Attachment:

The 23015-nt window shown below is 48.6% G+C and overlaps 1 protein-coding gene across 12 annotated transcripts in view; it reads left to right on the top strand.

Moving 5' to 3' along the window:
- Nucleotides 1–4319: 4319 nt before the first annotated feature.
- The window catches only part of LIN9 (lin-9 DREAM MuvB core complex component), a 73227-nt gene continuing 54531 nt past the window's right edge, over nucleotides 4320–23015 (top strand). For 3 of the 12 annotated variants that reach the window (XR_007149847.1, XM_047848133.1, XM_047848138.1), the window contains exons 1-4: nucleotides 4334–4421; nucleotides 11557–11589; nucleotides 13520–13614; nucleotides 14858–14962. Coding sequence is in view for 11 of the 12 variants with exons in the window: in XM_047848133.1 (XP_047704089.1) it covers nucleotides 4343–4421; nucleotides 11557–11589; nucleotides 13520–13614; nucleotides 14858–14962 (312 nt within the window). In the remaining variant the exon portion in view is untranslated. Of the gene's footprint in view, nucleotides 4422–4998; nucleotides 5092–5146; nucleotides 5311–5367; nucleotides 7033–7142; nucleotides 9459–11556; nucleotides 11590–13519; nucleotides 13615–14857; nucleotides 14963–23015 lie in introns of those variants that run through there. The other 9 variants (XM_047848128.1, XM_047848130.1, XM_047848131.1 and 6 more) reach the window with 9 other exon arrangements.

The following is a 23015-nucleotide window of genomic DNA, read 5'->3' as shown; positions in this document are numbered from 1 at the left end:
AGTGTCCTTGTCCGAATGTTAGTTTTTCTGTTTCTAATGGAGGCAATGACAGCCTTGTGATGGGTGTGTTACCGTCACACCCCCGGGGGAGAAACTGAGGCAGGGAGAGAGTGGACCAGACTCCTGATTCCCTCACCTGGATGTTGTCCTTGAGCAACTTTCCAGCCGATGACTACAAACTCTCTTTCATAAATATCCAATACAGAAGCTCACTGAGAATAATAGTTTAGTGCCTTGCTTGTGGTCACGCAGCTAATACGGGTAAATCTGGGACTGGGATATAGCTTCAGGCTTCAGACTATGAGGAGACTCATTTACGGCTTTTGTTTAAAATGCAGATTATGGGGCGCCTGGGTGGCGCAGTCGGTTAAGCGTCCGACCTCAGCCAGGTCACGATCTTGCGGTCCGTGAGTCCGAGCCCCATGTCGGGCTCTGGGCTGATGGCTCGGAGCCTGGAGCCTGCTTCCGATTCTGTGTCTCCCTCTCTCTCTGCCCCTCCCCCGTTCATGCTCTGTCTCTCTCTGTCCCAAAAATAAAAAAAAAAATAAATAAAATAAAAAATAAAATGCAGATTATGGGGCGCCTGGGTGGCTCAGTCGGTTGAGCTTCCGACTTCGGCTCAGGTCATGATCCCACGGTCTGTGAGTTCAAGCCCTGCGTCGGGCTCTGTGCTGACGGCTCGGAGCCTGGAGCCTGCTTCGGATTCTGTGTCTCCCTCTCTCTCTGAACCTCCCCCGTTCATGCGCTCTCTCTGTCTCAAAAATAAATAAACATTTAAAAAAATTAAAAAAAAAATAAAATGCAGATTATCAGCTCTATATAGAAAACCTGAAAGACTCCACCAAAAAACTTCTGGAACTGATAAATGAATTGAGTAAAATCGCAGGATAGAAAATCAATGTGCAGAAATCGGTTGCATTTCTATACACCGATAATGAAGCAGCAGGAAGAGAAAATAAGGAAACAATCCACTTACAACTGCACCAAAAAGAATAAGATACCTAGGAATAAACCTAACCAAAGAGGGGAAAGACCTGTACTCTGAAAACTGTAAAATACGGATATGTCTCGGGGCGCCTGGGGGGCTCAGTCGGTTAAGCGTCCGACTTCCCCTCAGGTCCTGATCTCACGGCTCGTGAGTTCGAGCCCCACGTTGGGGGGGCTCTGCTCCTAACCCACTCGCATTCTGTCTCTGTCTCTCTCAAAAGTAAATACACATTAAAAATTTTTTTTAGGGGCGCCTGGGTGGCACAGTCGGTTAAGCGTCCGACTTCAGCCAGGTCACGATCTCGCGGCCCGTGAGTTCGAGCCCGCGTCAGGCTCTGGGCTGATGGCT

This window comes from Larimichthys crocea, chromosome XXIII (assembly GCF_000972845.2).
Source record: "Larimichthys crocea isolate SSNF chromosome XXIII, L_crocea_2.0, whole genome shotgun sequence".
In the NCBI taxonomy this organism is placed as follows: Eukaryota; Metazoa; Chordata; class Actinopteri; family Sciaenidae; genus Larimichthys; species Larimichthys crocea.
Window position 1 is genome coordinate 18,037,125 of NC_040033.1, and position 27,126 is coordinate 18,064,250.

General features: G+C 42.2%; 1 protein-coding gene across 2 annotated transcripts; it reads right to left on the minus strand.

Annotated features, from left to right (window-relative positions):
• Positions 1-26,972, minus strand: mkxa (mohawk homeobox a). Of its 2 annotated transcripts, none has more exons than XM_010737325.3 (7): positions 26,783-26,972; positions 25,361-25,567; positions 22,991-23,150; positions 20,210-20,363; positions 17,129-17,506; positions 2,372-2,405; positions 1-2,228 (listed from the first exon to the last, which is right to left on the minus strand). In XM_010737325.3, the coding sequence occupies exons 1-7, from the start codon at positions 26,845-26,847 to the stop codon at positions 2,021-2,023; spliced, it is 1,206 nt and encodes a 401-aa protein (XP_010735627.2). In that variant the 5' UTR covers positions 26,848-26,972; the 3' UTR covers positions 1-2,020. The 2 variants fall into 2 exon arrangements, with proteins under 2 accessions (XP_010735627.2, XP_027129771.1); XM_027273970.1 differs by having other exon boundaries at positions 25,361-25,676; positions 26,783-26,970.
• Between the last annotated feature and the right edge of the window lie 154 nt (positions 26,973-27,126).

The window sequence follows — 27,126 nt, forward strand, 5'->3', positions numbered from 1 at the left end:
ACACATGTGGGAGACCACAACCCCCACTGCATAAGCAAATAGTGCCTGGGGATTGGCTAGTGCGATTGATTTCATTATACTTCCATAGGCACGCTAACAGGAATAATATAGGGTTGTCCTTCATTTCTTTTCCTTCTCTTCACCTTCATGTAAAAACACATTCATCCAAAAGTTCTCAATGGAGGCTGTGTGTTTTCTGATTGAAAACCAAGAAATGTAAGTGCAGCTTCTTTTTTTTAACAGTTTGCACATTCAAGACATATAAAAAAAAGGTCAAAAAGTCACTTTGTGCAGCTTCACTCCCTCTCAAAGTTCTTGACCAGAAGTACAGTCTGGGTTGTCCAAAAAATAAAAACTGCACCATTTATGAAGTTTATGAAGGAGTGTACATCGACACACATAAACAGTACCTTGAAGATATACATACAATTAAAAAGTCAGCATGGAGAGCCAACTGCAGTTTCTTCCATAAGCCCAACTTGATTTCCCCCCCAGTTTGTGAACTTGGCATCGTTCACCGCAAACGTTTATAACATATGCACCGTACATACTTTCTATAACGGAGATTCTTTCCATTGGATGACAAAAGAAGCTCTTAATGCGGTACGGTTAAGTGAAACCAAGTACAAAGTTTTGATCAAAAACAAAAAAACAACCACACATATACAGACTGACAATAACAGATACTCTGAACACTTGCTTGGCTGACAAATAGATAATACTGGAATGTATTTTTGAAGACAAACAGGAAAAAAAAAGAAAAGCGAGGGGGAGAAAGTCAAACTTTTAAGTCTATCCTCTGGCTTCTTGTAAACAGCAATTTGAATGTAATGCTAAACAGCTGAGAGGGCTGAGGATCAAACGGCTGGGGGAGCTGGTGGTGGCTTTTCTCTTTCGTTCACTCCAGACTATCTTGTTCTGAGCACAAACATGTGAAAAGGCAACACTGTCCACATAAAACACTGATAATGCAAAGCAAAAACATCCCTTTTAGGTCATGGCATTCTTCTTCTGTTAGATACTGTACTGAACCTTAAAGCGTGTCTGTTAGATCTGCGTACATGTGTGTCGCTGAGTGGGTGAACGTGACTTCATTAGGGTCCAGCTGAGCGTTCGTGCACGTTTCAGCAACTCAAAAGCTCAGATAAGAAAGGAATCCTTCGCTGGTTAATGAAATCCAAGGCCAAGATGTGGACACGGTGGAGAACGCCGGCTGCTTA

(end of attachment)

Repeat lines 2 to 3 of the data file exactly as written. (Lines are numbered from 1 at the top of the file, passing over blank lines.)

Moving 5' to 3' along the window:
- Nucleotides 1–4319: 4319 nt before the first annotated feature.